"Closer" is basically a story about modern relationships, about their nature that is not only carelessly promiscuous, but ruthless in a way that people use all means, from carefully cherished act to emotional blackmail, to keep the one they want to themselves; at which point we question whether they really love, since they never, ever set free.
Alice (Portman), young and, though a stripper, still keeps shreds of naivety that allow her to honestly love. She has nothing to offer but herself (which, given her unleashed sexuality and childishly good character, is not a little. Ironically but unexpectedly, two men of the story are fighting over the other girl, Anna (Roberts), who maintains aura of cold character and repressed sexuality, thus inaccessibility, around herself. Then, isn't she woman of mystery, while Alice, easily won, can be easily rejected, which is why two men (ab)use her in this film, either as a mean to get closer to Anna, a comfort, or a trophy to gloat over the other man (and hurt his ego, yes). Dan (Law) has for as main weapons oppressive patience and persistence, extrovert nature, inflated ego and self-assurance at the point where he thinks everything is allowed - and yes, he's not a very sympathetic character. His methods are so successful that he forces the opponent, Larry, to play dirty and win Anna back with guilt. Larry Is initially a shy, honest character, the kind of guy that believes a person he just met on chat when she says she's a hot girl, but one can ask himself, can he really Be forced to fight dirty for the one he loves, or is it something that lies beneath the surface? And can we really say that it's real love we're talking about? Because, I guess, love is about giving and forgiving, not about stealing and snatching from someone's hands. Because, in last encounter of Larry and Dan, where Dan suggests that you can't build an entire relationship on guilt, Larry explains that it's entirely possible: did humanity reach that level of selfishness where you'll deprive the one you love of happiness that way? I guess the real show of what humanity is like, is not what some guy will do in the film, but how many people in audience will find that normal and justified.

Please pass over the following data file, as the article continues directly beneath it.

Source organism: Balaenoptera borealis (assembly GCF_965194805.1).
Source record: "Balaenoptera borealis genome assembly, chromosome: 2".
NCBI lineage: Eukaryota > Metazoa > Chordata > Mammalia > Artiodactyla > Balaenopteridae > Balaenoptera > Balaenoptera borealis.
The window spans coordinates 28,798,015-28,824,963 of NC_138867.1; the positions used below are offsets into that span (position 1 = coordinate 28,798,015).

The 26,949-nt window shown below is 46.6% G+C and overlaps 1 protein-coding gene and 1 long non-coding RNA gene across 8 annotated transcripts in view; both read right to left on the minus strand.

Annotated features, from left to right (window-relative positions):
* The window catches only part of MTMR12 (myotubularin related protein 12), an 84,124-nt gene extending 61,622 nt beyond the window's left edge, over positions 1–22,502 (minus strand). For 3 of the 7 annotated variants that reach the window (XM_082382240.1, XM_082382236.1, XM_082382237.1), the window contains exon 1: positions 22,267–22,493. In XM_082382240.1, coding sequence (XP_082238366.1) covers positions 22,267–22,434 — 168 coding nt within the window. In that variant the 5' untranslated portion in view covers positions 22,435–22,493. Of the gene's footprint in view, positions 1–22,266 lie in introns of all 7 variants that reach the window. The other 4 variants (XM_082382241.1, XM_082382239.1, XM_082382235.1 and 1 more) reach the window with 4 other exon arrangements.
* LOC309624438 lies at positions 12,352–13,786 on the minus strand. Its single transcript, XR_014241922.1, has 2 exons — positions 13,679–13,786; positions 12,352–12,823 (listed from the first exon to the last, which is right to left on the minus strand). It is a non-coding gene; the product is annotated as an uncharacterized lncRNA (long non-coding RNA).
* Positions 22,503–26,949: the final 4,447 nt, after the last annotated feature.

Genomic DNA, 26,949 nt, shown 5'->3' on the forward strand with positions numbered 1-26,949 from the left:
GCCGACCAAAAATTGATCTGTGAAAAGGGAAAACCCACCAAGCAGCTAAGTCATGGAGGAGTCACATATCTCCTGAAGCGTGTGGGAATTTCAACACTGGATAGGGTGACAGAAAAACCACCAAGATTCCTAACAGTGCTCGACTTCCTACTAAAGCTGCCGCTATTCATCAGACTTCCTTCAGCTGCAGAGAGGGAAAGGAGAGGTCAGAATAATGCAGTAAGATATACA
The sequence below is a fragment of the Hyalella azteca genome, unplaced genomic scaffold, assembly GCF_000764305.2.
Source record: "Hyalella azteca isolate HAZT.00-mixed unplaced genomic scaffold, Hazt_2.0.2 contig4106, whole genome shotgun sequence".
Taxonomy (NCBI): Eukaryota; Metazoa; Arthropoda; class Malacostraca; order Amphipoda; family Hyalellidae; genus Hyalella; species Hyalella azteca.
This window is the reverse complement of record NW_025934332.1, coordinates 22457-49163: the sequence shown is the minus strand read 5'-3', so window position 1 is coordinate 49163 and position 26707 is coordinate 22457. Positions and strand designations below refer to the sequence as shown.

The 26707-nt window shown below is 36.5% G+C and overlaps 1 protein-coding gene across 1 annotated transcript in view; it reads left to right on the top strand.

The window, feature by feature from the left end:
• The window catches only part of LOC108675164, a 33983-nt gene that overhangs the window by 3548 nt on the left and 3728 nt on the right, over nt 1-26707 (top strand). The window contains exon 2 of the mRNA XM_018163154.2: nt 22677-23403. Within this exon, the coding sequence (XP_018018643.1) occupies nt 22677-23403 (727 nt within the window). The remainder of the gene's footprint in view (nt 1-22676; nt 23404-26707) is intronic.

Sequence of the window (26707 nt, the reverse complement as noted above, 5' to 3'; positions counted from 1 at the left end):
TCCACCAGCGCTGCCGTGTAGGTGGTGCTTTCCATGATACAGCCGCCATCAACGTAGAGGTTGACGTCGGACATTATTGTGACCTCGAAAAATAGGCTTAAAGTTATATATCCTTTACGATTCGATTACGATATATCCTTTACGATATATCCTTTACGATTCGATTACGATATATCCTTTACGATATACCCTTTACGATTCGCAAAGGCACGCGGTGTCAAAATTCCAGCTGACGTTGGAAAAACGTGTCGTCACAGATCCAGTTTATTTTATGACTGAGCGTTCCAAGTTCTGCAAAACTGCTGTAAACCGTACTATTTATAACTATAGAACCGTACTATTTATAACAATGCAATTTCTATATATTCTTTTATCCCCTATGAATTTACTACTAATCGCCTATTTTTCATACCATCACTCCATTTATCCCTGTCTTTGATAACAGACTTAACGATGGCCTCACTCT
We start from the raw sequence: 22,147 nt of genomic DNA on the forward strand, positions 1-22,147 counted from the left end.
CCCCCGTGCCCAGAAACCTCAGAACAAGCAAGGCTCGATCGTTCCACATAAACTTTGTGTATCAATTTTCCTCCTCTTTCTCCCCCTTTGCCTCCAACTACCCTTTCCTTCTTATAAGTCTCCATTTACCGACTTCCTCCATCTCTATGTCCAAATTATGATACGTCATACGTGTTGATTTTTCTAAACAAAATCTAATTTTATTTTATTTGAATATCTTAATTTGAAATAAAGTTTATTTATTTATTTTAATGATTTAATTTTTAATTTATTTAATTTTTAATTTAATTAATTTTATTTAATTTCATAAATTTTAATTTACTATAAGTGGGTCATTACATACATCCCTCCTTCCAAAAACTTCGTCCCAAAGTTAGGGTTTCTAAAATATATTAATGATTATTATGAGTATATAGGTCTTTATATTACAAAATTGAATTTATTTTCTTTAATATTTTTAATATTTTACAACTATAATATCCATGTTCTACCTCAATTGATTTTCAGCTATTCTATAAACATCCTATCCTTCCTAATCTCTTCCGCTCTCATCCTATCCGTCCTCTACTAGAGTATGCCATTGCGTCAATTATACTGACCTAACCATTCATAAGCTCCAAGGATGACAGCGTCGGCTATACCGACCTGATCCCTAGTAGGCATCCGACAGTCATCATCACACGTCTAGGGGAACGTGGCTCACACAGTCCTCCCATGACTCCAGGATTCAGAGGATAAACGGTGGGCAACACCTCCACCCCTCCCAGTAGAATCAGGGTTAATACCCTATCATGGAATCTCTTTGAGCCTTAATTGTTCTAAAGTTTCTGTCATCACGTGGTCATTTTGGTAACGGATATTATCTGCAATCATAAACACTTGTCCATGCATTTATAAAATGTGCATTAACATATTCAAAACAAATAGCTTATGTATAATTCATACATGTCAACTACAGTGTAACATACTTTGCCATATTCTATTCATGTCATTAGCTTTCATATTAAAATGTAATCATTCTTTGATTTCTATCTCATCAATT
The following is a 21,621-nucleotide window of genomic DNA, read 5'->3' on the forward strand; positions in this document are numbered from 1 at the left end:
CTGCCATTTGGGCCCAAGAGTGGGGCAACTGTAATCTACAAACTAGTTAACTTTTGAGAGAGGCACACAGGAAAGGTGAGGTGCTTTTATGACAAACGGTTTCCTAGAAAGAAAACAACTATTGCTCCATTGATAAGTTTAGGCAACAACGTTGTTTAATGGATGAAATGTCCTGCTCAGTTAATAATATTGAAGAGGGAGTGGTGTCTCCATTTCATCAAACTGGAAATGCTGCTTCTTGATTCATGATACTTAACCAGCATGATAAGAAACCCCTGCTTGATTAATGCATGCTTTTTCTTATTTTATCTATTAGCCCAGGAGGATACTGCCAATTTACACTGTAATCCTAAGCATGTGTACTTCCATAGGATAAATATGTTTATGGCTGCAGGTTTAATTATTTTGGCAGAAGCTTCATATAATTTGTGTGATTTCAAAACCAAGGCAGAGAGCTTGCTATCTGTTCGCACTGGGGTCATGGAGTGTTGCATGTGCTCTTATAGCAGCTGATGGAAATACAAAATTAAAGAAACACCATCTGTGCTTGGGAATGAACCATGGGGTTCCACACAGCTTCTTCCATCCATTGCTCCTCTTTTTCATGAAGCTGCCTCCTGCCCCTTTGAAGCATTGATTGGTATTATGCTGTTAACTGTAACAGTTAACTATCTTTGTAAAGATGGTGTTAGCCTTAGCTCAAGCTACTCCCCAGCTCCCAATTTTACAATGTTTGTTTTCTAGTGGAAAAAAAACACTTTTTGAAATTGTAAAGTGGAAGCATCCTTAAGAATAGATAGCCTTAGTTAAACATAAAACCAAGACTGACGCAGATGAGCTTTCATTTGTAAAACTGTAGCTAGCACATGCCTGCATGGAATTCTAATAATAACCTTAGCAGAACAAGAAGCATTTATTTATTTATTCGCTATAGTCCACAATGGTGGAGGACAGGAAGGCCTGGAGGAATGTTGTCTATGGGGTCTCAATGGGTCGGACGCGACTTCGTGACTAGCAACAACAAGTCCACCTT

This is a rare moment of cinema when a good guy does wrong, looks at himself and realizes that he doesn't regret it a bit. After suggesting to Dan to return to
And indeed, there is no doubt that Dan will make that fatal step and question his happily re-found love with
The silent, grim ending sequence lets us believe that there is no emotion left on the scene, that the hearts grew cold to the point where they're happy in a world with no emotions because they wouldn't know how to enjoy in them anyway.